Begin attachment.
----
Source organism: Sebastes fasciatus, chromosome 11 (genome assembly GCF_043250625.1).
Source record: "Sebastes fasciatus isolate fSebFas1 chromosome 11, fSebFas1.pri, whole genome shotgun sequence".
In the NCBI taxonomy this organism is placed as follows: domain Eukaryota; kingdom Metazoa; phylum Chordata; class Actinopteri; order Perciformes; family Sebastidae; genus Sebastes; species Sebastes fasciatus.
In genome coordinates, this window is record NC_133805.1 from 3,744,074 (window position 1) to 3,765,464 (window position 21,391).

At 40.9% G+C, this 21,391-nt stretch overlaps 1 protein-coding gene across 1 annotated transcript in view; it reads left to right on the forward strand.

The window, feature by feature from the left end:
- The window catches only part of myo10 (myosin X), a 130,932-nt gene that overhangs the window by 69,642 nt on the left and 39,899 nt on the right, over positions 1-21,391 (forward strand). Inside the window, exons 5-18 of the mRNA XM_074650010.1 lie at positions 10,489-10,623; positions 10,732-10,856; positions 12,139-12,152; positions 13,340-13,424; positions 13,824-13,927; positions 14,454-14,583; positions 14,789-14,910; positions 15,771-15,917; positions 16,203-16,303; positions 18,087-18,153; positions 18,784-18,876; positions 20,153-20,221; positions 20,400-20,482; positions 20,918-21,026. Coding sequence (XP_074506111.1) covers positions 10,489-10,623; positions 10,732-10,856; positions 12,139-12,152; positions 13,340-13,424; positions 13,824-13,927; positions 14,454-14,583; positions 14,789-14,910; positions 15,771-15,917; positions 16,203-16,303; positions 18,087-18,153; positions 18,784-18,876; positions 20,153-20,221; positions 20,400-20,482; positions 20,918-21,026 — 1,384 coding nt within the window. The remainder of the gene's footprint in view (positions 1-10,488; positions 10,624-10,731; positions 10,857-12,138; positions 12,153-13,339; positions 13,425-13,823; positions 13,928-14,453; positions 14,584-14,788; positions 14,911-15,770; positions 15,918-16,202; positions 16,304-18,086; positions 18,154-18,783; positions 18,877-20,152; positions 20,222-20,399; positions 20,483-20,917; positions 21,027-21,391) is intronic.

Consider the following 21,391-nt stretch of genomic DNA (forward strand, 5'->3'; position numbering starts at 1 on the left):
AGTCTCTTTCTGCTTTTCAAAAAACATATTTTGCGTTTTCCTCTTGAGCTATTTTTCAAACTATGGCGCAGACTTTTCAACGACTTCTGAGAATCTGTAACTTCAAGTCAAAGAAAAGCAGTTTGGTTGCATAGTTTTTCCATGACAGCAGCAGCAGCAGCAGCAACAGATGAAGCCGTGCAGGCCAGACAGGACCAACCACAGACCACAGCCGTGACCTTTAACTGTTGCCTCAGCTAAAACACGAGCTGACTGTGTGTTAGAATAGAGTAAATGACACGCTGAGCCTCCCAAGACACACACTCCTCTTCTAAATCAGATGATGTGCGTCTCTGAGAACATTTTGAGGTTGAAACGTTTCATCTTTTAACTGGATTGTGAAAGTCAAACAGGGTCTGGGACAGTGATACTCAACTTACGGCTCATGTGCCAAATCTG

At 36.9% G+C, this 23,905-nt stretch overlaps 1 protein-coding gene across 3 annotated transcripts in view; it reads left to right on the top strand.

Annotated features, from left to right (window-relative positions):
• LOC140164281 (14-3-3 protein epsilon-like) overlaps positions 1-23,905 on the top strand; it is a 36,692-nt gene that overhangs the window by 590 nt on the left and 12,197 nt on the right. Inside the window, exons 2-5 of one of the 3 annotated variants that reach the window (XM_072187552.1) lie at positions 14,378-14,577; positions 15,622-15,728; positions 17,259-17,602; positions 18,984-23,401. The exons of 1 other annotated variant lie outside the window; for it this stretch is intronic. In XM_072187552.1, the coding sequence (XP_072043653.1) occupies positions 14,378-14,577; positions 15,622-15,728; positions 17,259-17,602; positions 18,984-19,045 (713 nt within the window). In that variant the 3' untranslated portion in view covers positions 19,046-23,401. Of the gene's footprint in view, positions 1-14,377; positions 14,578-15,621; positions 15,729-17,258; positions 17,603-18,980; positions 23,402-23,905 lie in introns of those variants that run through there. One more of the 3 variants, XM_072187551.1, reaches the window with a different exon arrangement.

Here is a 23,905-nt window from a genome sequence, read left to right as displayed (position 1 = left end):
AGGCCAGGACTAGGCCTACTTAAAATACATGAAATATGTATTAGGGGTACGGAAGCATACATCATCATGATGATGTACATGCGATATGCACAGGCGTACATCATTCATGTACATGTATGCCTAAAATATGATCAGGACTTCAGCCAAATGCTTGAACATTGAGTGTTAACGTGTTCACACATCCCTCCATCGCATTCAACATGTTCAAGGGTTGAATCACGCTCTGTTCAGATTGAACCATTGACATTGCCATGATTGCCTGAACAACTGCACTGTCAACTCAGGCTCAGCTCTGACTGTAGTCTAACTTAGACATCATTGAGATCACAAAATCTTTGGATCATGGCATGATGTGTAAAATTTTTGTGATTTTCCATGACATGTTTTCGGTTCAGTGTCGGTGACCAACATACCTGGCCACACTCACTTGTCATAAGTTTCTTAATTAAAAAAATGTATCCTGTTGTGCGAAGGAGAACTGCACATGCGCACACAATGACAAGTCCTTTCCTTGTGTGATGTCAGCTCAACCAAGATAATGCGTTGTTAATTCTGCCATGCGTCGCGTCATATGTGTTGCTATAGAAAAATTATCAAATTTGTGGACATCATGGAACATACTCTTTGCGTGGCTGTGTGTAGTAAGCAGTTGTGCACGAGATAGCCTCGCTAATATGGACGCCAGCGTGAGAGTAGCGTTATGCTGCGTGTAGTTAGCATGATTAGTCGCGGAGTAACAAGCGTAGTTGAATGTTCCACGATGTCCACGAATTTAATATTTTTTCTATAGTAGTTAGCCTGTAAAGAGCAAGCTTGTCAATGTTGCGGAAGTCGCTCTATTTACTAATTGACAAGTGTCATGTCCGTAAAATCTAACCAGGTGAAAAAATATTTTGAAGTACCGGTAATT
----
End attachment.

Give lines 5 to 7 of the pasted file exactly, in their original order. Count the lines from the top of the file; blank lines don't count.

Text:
At 40.9% G+C, this 21,391-nt stretch overlaps 1 protein-coding gene across 1 annotated transcript in view; it reads left to right on the forward strand.

The window, feature by feature from the left end:
- The window catches only part of myo10 (myosin X), a 130,932-nt gene that overhangs the window by 69,642 nt on the left and 39,899 nt on the right, over positions 1-21,391 (forward strand). Inside the window, exons 5-18 of the mRNA XM_074650010.1 lie at positions 10,489-10,623; positions 10,732-10,856; positions 12,139-12,152; positions 13,340-13,424; positions 13,824-13,927; positions 14,454-14,583; positions 14,789-14,910; positions 15,771-15,917; positions 16,203-16,303; positions 18,087-18,153; positions 18,784-18,876; positions 20,153-20,221; positions 20,400-20,482; positions 20,918-21,026. Coding sequence (XP_074506111.1) covers positions 10,489-10,623; positions 10,732-10,856; positions 12,139-12,152; positions 13,340-13,424; positions 13,824-13,927; positions 14,454-14,583; positions 14,789-14,910; positions 15,771-15,917; positions 16,203-16,303; positions 18,087-18,153; positions 18,784-18,876; positions 20,153-20,221; positions 20,400-20,482; positions 20,918-21,026 — 1,384 coding nt within the window. The remainder of the gene's footprint in view (positions 1-10,488; positions 10,624-10,731; positions 10,857-12,138; positions 12,153-13,339; positions 13,425-13,823; positions 13,928-14,453; positions 14,584-14,788; positions 14,911-15,770; positions 15,918-16,202; positions 16,304-18,086; positions 18,154-18,783; positions 18,877-20,152; positions 20,222-20,399; positions 20,483-20,917; positions 21,027-21,391) is intronic.